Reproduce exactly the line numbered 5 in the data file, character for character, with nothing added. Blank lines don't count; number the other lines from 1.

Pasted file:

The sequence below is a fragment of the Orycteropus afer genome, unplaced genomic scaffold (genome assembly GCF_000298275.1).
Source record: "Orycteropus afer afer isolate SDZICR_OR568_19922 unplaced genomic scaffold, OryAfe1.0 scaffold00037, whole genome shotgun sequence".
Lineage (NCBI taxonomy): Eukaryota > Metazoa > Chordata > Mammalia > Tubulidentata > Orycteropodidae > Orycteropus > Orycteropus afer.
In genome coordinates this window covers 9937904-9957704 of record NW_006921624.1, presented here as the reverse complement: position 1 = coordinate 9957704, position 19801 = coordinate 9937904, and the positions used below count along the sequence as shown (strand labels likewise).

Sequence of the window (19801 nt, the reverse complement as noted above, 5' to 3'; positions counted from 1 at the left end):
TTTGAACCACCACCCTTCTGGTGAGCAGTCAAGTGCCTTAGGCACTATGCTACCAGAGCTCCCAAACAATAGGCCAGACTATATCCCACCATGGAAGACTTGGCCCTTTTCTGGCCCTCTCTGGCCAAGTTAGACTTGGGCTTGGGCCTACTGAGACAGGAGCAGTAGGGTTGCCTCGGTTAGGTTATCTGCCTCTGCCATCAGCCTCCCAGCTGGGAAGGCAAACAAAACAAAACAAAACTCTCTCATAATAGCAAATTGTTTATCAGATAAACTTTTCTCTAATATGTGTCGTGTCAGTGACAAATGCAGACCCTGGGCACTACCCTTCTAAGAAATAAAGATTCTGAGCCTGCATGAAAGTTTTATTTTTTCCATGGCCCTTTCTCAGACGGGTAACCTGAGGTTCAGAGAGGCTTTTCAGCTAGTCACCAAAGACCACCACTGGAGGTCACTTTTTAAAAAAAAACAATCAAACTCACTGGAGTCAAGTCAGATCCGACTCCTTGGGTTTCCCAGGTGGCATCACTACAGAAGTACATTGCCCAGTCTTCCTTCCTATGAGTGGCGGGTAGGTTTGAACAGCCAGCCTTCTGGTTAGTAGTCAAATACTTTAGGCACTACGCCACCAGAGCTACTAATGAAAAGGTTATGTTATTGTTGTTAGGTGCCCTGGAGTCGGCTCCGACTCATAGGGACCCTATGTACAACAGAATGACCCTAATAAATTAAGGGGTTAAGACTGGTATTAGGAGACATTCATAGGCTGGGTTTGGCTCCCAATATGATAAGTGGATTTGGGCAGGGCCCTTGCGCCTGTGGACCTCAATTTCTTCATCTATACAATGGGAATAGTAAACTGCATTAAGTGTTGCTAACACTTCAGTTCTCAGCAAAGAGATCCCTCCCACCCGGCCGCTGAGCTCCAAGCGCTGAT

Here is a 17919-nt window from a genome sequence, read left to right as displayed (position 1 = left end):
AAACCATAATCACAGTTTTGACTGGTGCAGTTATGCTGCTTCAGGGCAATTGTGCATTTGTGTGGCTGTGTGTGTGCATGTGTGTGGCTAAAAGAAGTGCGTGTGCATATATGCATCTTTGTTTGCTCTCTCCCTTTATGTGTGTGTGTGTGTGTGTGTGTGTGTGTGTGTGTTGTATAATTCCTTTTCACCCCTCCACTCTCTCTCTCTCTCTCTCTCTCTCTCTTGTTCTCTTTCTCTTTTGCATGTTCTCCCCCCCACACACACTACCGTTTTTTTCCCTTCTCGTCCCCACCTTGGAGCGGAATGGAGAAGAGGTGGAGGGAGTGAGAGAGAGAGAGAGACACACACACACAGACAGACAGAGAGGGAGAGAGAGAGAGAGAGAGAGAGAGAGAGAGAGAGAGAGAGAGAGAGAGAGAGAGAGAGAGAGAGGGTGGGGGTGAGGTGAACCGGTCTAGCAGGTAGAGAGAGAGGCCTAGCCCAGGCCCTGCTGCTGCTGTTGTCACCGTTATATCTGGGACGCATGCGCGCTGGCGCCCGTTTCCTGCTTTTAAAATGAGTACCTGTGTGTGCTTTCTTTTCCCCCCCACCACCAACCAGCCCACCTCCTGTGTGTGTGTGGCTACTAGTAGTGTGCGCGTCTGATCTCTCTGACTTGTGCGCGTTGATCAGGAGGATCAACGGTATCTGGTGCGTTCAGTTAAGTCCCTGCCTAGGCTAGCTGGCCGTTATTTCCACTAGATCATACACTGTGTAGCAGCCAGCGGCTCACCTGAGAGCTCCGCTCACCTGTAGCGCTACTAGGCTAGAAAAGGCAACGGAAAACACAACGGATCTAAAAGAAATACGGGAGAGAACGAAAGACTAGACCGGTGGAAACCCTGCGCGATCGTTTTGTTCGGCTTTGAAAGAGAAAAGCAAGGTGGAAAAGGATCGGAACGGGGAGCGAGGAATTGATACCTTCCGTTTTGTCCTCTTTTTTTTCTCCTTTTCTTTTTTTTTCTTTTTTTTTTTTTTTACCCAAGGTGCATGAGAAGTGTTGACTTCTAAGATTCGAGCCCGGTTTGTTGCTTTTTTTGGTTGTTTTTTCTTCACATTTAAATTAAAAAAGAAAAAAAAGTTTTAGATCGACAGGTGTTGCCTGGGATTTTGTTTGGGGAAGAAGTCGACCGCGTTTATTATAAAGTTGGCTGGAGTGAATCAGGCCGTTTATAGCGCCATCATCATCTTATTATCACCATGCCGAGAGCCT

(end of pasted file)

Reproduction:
Sequence of the window (19801 nt, the reverse complement as noted above, 5' to 3'; positions counted from 1 at the left end):